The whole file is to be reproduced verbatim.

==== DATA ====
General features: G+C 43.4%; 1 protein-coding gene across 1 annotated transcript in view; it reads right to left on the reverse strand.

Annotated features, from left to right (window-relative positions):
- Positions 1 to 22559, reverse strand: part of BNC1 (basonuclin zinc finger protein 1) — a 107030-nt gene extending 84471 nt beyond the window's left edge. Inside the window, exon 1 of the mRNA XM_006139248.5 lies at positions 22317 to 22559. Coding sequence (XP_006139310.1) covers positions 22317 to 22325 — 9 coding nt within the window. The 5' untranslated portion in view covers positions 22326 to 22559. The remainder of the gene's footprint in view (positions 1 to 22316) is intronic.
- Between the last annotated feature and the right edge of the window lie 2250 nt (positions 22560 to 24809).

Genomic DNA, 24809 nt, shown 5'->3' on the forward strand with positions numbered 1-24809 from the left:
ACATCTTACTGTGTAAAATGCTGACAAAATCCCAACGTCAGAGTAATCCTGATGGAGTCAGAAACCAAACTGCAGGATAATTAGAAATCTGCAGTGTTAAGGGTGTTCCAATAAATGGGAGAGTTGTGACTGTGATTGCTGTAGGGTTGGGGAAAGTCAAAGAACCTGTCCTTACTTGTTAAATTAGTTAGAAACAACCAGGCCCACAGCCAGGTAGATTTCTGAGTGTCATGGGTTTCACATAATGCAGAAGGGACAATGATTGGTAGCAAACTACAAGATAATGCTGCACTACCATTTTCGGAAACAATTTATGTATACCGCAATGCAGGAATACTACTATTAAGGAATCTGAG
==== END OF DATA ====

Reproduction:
General features: G+C 43.4%; 1 protein-coding gene across 1 annotated transcript in view; it reads right to left on the reverse strand.

Annotated features, from left to right (window-relative positions):
- Positions 1 to 22559, reverse strand: part of BNC1 (basonuclin zinc finger protein 1) — a 107030-nt gene extending 84471 nt beyond the window's left edge. Inside the window, exon 1 of the mRNA XM_006139248.5 lies at positions 22317 to 22559. Coding sequence (XP_006139310.1) covers positions 22317 to 22325 — 9 coding nt within the window. The 5' untranslated portion in view covers positions 22326 to 22559. The remainder of the gene's footprint in view (positions 1 to 22316) is intronic.
- Between the last annotated feature and the right edge of the window lie 2250 nt (positions 22560 to 24809).

Genomic DNA, 24809 nt, shown 5'->3' on the forward strand with positions numbered 1-24809 from the left:
ACATCTTACTGTGTAAAATGCTGACAAAATCCCAACGTCAGAGTAATCCTGATGGAGTCAGAAACCAAACTGCAGGATAATTAGAAATCTGCAGTGTTAAGGGTGTTCCAATAAATGGGAGAGTTGTGACTGTGATTGCTGTAGGGTTGGGGAAAGTCAAAGAACCTGTCCTTACTTGTTAAATTAGTTAGAAACAACCAGGCCCACAGCCAGGTAGATTTCTGAGTGTCATGGGTTTCACATAATGCAGAAGGGACAATGATTGGTAGCAAACTACAAGATAATGCTGCACTACCATTTTCGGAAACAATTTATGTATACCGCAATGCAGGAATACTACTATTAAGGAATCTGAG